A year of work in Bangkok allowed Antony to immerse himself in the culture and see the surrounding regions before travelling Thailand exhaustively over the following two months. It was an exciting period of time in the capital, during which Antony witnessed a royal funeral, stumbled upon the exile Thaksin Shinawatra and entered the "yellow shirt" protest camp set up illegally at Government House. He also took a week-long soaking in the Songkran water festival and found himself in the VIP section at the King's Cup Muay Thai tournament.
During Antony's travels further afield, he walked the length of Hellfire Pass, crossed illegally into Myanmar, met Karen villagers on the Mae Hong Son loop, tracked gibbons in Khao Yai National Park and set up camp on one of the most desolate islands on Earth. He also relaxed on some of the world's most beautiful beaches, snorkeled at most of the country's top-rated dive locations (including the Similan Islands) and visited the temple ruins at Ayutthaya, Sukhothai, Si Satchanalai, Phimai and Phanom Rung.
Provinces visited: Ayutthaya, Bangkok, Chanthaburi, Chiang Mai, Chiang Rai, Chonburi, Kanchanaburi, Khon Kaen, Krabi, Lampang, Lopburi, Mae Hong Son, Nakhon Pathom, Nakhon Ratchasima (Khorat), Nonthaburi, Phang Nga, Phetchaburi, Phitsanulok, Phuket, Ratchaburi, Rayong, Samut Prakan, Saraburi, Satun, Sukhothai, Suphanburi, Trang, Trat.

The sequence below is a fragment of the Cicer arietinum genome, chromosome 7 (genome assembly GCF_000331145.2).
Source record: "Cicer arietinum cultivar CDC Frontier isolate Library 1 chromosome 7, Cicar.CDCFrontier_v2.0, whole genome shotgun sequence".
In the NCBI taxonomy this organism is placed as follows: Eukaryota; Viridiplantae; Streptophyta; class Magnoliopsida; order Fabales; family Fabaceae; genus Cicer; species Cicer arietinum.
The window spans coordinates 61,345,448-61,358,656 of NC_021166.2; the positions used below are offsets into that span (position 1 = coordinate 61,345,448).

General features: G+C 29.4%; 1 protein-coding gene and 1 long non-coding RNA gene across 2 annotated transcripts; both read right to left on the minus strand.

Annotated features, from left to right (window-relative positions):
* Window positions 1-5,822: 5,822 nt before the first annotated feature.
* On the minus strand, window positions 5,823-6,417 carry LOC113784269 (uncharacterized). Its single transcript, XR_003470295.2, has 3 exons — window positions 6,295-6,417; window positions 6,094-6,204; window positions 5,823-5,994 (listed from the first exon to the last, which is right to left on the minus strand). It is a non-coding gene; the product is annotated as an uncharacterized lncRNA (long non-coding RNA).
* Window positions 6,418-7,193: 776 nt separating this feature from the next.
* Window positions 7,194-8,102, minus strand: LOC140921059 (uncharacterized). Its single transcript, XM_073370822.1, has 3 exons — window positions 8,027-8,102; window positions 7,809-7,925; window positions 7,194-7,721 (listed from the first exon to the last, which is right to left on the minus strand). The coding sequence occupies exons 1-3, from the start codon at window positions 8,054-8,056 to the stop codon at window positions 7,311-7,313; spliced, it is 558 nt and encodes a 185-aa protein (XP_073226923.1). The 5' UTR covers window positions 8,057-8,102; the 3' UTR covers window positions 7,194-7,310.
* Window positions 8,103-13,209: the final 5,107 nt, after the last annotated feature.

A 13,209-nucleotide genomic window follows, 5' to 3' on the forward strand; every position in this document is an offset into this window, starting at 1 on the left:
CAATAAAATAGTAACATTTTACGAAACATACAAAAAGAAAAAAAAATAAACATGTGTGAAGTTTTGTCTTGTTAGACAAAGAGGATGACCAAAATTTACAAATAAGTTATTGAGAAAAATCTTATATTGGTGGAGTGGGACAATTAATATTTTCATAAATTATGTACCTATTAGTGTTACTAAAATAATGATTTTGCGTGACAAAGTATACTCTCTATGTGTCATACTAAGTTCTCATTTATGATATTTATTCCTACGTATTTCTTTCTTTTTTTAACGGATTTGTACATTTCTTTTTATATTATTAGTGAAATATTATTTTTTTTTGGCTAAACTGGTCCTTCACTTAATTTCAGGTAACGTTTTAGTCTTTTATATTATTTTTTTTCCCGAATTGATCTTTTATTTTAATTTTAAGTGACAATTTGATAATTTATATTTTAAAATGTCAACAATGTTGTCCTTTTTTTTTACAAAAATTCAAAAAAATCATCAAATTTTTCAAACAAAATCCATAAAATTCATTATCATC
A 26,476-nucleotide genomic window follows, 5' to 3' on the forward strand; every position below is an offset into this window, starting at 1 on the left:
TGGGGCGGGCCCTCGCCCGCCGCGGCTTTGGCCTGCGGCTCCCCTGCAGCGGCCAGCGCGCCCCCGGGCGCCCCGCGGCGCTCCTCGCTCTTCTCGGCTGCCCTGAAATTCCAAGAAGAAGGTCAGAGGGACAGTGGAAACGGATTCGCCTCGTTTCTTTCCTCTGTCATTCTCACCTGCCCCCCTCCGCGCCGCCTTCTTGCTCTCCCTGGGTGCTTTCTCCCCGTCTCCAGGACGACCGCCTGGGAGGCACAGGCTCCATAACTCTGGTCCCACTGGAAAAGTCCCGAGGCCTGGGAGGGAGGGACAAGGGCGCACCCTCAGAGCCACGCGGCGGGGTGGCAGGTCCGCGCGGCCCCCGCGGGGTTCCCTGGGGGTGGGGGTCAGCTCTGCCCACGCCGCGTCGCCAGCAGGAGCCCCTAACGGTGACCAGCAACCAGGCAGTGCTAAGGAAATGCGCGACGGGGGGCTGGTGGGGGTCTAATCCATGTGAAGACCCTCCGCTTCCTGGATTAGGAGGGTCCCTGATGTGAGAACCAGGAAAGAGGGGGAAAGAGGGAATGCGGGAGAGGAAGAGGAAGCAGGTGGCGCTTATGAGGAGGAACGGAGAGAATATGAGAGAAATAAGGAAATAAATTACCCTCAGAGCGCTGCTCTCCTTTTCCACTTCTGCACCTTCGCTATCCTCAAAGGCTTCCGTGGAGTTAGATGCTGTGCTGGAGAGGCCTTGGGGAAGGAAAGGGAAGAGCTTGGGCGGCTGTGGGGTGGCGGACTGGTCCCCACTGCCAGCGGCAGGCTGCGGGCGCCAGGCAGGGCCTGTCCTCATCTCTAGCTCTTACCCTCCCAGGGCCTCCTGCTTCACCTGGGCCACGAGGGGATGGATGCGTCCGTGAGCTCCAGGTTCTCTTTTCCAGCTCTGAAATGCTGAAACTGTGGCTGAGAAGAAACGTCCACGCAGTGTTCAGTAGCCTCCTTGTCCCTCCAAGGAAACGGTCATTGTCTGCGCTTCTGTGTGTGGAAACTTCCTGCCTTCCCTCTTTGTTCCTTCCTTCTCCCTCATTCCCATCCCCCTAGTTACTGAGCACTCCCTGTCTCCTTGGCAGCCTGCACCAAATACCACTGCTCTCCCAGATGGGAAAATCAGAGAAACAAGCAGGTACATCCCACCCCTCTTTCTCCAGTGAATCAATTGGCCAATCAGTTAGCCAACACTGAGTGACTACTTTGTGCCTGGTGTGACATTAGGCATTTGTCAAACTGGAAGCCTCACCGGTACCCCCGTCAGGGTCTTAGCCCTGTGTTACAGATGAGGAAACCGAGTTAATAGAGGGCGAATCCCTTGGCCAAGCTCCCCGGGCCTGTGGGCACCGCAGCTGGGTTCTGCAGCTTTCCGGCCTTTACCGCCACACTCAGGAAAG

Following his travels in Thailand, Antony explored the rest of south-east Asia over the next five months. From Cambodia, he travelled through Laos and Vietnam before flying to Malaysian Borneo and crossing into Brunei. He then flew to Singapore, explored West Malaysia and returned to Bangkok.
The challenge was living off the money he had earned during his work in Thailand. This entailed plenty of haggling, some experimentation with the local language and more than a few nights in dilapidated hotels with dubious bed sheets.
South-east Asia is now one of Antony's favourite regions in the world. During his time in Cambodia, he discussed the Khmer Rouge atrocities with some of the regime's victims, considered blowing up a fridge freezer with a rocket launcher in Phnom Penh and enjoyed several days at the temple ruins in Angkor and its surrounding regions.